Labor Department continues push to broaden overtime rule.
by all indications, the Department of Labor is progressing steadily toward an expansion of overtime eligibility that is likely to affect associations and other employers in every state.
In March, DOL sent its highly anticipated proposed rule to the White House’s Office of Information and Regulatory Affairs, signaling that it’s likely to issue a final rule soon—perhaps as early as this summer. The proposed rule would require businesses to pay overtime wages to employees making $50,440 or less per year—a 113 percent increase over the current threshold.
More than 250,000 organizations, including ASAE, submitted comments on the proposed rule to DOL last year. ASAE believes that it would adversely affect many nonprofit organizations and other employers with limited revenues as well as the affected employees. ASAE said the $50,440 salary threshold amounts to a “one-size-fits-all” measuring stick and that the minimum salary level for exempt employees should instead be keyed to government data on regional cost-of-living differences.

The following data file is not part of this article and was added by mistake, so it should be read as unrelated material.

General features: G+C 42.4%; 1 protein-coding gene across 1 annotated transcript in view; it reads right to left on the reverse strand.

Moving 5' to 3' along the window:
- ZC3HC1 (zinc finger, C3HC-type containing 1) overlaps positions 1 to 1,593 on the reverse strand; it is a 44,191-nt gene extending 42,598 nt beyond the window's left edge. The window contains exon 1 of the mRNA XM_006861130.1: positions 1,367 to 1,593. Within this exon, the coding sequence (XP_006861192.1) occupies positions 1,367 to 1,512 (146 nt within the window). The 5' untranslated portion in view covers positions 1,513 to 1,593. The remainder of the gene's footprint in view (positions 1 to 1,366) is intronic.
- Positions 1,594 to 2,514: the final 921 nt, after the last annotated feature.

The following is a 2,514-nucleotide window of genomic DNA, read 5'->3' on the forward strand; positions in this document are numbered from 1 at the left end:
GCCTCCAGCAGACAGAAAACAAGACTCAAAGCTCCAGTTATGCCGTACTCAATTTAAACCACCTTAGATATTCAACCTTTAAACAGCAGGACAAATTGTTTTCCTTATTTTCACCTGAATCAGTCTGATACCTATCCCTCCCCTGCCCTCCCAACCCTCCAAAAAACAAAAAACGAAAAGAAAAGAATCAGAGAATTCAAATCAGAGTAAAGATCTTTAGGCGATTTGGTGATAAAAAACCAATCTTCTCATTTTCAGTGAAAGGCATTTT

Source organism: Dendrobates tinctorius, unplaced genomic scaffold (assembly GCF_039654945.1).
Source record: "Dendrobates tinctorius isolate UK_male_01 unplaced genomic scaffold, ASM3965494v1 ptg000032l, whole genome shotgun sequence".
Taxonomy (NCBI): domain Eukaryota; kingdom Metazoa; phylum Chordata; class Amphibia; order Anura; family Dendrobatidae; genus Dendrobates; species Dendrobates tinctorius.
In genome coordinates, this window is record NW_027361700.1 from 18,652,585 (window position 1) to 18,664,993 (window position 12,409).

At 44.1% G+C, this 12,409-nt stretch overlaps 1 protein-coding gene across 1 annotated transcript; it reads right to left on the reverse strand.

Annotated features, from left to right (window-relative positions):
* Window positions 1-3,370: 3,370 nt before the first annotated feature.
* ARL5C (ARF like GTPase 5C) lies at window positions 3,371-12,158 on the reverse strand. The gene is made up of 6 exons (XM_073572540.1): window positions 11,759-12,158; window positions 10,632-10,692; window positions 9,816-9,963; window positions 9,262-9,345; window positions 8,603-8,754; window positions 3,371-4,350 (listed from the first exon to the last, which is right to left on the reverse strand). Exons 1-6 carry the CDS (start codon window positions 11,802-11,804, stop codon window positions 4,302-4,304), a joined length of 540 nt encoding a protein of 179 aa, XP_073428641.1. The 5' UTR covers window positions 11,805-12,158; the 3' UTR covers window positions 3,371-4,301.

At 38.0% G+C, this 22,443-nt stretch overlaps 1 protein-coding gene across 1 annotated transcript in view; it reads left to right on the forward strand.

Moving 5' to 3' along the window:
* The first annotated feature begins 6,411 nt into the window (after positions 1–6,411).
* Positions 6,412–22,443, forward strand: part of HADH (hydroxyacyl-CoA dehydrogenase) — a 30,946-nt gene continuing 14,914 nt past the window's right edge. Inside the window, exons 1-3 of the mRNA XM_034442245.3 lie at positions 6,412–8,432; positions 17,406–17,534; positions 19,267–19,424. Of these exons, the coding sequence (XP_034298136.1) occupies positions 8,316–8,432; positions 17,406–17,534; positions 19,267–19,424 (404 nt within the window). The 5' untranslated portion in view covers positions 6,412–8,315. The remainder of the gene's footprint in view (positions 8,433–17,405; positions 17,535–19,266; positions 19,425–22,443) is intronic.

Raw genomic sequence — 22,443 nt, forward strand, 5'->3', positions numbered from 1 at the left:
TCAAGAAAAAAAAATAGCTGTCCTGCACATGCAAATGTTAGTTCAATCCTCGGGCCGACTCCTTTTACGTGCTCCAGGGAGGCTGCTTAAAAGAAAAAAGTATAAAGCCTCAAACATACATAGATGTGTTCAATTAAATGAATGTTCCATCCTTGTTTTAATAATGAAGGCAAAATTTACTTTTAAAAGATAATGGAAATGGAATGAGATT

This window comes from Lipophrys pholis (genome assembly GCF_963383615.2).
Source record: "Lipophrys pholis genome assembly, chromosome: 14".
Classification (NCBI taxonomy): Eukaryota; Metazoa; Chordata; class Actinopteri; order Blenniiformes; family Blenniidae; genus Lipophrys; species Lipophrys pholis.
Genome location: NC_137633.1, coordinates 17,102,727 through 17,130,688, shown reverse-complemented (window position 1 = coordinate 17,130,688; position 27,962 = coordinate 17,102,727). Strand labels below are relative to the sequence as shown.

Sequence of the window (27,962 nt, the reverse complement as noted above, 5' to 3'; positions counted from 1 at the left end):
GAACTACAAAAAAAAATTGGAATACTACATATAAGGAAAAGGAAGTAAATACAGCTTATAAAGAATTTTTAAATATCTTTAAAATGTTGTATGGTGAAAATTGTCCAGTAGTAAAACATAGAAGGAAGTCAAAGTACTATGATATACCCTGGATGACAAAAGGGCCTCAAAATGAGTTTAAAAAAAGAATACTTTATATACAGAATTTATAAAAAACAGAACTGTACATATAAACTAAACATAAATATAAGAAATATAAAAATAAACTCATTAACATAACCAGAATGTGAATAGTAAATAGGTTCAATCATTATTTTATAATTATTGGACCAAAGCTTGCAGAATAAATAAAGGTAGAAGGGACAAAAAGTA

Because the rule would dramatically expand the number of employees now eligible for overtime pay, associations and other employers could be forced to lay off staff or limit employees’ work outside of core business hours, stinting employees’ career growth and harming productivity.
DOL is also hinting at changes to the “duties test,” meaning exempt employees could be required to spend a specified amount of time performing their primary duty. Many associations are small-staff organizations that require their employees to perform a multitude of roles to carry out day-to-day operations and fulfill the mission. Changes to the duties test would conflict with many associations’ operational structures.
Congressional opposition to expanded overtime eligibility and efforts to include defunding language in the appropriations process would prohibit DOL from implementing the new rule if the agency issues it without changes. ASAE and many other groups would support Congress ushering that rider language through both the House and Senate.